Arguably the first British Pizza

“Apologies, Sir,—” Whike all Unctiously, “the foreign Word again, was …?”

“The apology is mine,— Pizza being a Delicacy of Cheese, Bread, and Fish ubiquitous in the region ‘round Mount Vesuvius… In my Distraction, I have reach’d for the Word as the over-wrought Child for its Doll.”

“You are from Italy, then, sir?” inquires Ma.

“In my Youth I pass’d some profitable months there, Madam.”

“Do you recall by chance how it is they cook this ‘Pizza’? My Lads and Lasses grow weary of the sam Daily Gruel and Haggis, so a Mother is ever upon the Lurk for any new Receipt.”

“Why, of course. If there be a risen Loaf about…?”

Mrs. Brain reaches ‘neath the Bar and comes up with a Brown Batch-Loaf, rising since Morning, which she presents to “Cousin Ambrose,” who begins to punch it out flat upon the Counter-Top. Lud, fascinated, offers to assault the Dough himself, quickly slapping it into a very thin Disk of remarkable Circularity.

“Excellent, Sir,” Maire beams, “I don’t suppose anyone has a Tomato?”

“A what?”

“Saw one at Darlington Fair, once,” nods Mr. Brain.

“No good, in that case,— eaten by now.”

“The one I saw, they might not have wanted to eat…”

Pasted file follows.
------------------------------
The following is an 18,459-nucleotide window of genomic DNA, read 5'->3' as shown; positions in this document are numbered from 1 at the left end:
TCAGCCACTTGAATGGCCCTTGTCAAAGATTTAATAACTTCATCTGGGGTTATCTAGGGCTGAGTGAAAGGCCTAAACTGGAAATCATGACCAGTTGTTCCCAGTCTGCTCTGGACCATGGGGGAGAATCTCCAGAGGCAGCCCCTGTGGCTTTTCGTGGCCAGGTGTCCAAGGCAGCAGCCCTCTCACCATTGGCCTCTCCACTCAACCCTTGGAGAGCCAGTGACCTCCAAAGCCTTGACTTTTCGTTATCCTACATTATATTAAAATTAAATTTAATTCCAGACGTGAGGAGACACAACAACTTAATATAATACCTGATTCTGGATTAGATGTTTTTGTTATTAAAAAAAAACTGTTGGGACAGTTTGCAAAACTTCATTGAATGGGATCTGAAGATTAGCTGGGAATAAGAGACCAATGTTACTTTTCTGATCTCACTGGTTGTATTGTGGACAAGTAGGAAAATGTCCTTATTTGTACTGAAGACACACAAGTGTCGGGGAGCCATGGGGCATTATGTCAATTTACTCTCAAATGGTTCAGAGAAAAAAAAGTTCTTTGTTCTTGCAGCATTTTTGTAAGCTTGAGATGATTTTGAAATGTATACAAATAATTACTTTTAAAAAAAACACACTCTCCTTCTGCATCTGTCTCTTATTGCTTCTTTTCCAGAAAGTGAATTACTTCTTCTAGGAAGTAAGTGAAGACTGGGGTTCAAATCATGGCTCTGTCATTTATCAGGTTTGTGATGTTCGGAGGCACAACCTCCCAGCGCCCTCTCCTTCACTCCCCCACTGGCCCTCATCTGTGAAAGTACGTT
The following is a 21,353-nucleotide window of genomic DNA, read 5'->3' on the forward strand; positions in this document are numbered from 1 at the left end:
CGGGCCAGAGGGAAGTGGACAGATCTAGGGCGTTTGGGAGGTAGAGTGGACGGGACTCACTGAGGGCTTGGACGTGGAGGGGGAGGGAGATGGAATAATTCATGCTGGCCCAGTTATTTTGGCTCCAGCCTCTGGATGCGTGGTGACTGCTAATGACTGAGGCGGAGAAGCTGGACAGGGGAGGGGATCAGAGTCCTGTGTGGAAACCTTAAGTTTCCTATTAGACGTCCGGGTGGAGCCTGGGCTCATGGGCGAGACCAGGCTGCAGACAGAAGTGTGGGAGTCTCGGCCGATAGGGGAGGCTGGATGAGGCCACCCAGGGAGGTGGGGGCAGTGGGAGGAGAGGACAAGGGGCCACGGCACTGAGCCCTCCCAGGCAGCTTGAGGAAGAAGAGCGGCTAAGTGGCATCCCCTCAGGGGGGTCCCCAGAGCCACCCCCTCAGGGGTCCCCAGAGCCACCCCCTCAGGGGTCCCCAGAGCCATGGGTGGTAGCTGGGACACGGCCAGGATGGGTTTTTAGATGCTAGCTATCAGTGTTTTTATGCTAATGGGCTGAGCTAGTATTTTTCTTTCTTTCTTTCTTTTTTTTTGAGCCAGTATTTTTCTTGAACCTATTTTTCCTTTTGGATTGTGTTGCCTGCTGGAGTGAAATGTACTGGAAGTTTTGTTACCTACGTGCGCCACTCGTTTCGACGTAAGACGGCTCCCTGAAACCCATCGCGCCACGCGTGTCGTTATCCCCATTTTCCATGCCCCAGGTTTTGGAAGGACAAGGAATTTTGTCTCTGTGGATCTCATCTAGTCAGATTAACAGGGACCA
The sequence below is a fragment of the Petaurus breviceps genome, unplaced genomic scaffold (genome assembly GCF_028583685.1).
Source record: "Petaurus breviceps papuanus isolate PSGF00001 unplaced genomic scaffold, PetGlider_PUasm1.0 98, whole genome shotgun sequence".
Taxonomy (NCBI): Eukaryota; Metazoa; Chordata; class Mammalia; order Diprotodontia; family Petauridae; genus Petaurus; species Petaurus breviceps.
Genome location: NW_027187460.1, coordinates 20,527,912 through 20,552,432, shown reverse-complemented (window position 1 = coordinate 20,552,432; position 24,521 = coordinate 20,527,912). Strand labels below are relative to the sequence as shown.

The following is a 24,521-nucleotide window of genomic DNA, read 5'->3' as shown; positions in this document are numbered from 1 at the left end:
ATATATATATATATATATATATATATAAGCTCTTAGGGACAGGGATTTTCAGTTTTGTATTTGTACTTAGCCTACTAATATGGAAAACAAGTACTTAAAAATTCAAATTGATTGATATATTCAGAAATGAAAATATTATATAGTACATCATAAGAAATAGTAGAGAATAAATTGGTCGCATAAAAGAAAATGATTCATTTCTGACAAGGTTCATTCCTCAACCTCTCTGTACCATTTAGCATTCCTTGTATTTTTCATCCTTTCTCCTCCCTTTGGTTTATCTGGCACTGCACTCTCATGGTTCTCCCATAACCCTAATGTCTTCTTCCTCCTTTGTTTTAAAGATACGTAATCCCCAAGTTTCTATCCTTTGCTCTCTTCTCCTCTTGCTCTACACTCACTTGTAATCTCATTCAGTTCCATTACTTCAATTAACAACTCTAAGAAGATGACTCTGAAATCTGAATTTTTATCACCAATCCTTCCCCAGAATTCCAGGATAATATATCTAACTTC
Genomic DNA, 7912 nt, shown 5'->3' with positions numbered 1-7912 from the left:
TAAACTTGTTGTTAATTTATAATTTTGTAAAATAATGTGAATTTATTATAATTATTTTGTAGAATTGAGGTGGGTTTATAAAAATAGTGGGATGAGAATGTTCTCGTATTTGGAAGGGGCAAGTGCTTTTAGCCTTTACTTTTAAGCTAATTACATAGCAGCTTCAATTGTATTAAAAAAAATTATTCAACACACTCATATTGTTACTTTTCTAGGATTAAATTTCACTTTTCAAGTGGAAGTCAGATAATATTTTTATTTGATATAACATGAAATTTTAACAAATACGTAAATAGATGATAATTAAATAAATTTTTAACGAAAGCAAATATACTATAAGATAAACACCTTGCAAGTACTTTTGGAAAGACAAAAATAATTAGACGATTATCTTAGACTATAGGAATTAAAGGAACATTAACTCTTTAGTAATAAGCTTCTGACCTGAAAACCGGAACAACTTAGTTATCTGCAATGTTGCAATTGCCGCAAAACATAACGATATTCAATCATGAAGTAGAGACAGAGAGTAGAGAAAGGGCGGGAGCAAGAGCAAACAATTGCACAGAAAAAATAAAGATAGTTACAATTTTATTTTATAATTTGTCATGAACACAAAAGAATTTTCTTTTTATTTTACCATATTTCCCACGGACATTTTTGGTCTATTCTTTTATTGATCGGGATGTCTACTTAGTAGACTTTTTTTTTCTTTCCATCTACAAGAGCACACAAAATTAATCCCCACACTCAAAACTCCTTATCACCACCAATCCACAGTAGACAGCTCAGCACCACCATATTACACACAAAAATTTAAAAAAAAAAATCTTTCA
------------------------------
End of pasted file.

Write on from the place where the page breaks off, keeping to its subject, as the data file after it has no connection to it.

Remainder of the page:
Dixon, rummaging in his Surveyor’s Kit, has come up with the Bottle of Ketjap, that he now takes with him ev’rywhere. “This do?”

“That was a Torpedo, Husband.”

“That Elecktrickal Fish, such as those styl’d by the Neopolitans, Cicinielli…

“Will Anchovy do?” Mrs. Brain indicates a Cask of West Channel ‘Choives from Devon, pickl’d in Brine.

“Capital. And Cheese?”

“That would be what’s left of the Stilton, from the Ploughman’s Lunch.”

“Very promising indeed,” Maire wringing his Hands to conceal their trembling. “Well then, let us just…”

By the Time what is arguably the first British Pizza is ready to come out of the Baking-Oven beside the Hearth, the Road outside has gone quiet and the Moorland dark, several Rounds have come and pass’d, and Lud is beginning to show signs of Apprehension. “At least ’tis cloudy tonight, no Moonlight’ll be gettingthro’,” his mother whispers to Mr. Emerson.

—Mason & Dixon by Thomas Pynchon (pp 235-236)

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